Fighting for animal liberation and an end to speciesism
This is a poem form the "institute for critical animal studies" journal, i found it particularly moving. this to my mind is the best example, i have come across, of the coming together two potentially very moving things. the kind of writing that is poetry and the oppression subjugation and harm that many non-human animals live every day. for me this poem does not just talk about the disconnect between people that directly consume non-humans, altho i think this is the main focus, it also talks about, o atleast that is what i took form it, the disconnect that exists between all humans by virtue of our privilege as humans, a privilage that exists in a speciesest society. that is, we are fundamentally disconnected form this disconnect between the usre of non-humans and individuals that are used. we human do not have to live with the direct consequences (outer than the emotional and limited material deprivation) of this disconnect, only the non-humans do. in light of this i think it wise to be cautious in claiming that we "understand" this disconnect or the oppression, subjugation and harm that non-human animals live. a similar and explanatory situation might be found in male feminists (or more correct: individuals in the feminist movement that are not subject to the oppression that women or those culturally judged to be in that group are. i say this to take in to account of individuals in the feminist movement that are not subject to the oppression that women are but who do not identify as men). while individuals in the feminist movement that are not oppressed by patriarchal society can "understand", in theoretical and to an extent emotional snese, the oppression that those who are oppressed in this way are faced with they do not live it,experience it, have there consensus shaped by it in the same way (i say same was because patriarchal society and these oppressions do impact on those that are not directly subjected to them, but in a different way) and so it would be, i think, risky for those that are not subjected to this oppression to say they "understand" it.
so in the case of non-human oppression I think we can understand it to a point but we will never understand it in one dimension that it can be understood in, that dimension is the lived experience of it and I think this warrants caution when saying we "understand" non-human oppression.
but enough of my fambelings.....
i hope you enjoy the poem as much as i do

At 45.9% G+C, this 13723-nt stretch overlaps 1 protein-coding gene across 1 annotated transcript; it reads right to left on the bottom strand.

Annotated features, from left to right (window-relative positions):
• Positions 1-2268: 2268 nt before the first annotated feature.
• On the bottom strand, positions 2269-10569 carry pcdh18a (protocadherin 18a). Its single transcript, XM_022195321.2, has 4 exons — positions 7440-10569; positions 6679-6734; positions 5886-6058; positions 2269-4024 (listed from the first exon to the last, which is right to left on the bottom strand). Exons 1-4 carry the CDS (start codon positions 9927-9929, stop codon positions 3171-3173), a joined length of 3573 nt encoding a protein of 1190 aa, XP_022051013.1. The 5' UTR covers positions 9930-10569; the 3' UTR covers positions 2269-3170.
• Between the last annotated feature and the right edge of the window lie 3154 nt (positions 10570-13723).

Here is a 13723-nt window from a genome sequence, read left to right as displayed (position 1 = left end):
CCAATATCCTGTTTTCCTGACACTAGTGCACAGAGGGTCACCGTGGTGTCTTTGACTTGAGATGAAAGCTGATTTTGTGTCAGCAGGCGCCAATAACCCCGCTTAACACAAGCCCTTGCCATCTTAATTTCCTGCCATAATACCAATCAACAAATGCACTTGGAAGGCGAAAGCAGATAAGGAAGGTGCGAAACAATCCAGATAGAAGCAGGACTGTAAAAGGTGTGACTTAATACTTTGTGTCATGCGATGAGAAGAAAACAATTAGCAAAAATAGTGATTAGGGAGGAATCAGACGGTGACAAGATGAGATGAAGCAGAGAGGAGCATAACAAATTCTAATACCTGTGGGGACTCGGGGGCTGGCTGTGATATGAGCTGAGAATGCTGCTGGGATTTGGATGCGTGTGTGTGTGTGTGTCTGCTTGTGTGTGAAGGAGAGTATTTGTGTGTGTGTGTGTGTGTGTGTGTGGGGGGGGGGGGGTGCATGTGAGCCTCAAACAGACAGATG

Alejandra Maria Bozzolasco
Human beings most closely interact with non-humans when they consume them. Yet, the
vast majority of the meat-eating human population is unaware that they are ingesting beings
whose lives were violently torn from them in order to become a plattered delicacy. This
poem is an examination of the plight of the non-human oppressed and the need for humanity
to acknowledge and recognize their blame. By highlighting the disconnect that exists
between those who use non-humans to satisfy culinary desires and the beings who are
consumed in relative invisibility, this poem is both a creative catharsis for the author and an
outcry for the voiceless.
Sentiments discarded like offal from the slaughterhouse
Unwanted remnants of rationality gone awry.
Solitary beings languish behind cages dripping with blood - unspoken thoughts.
Beasties trenchantly stare with magnifying glass eyes, knowingly.
Organs dot the landscape, unnoticed.
Manufactured doom – living sustenance for the masses.
Vegetalized beings - living, breathing, walking heads of lettuce – saturated in blood.
Corpses blight humanity. Billions.
Screams – screened, hidden behind archaic philosophies.
Prisoners of selective privilege.
Teeth gnashing in desperation – hunger, greed.
Mechanized murder – disassembly lines into infinity.
Sinews torn from the living bone, digested by the deadened heart.
Invisibility breeds murderous potentiality.
Humanity is guilty, complicit in absentia.
Saboteurs – abattoirs.
Extrinsic value trumps intrinsic worth.
Assuaging desires, taste overrides morality – defines humanity.
Death abounds – blood runs – ruins the rivers, clogging arteries.
Crashing, crushing – skulls, bones, societies collapse, the bodies’ demise.
Alejandra Maria Bozzolasco is a Ph.D. Student at Montclair State University, Department of Earth and
Environmental Studies. Contact details: 1 Normal Avenue – Mallory Hall Montclair, NJ 07043.
E-mail: MEEW1977@aol.com or Bozzolascoa1@mail.montclair.edu Tel: (973) 659-0889
Journal for Critical Animal Studies, Volume IX, Issue 3, 2011 (ISSN1948-352X)
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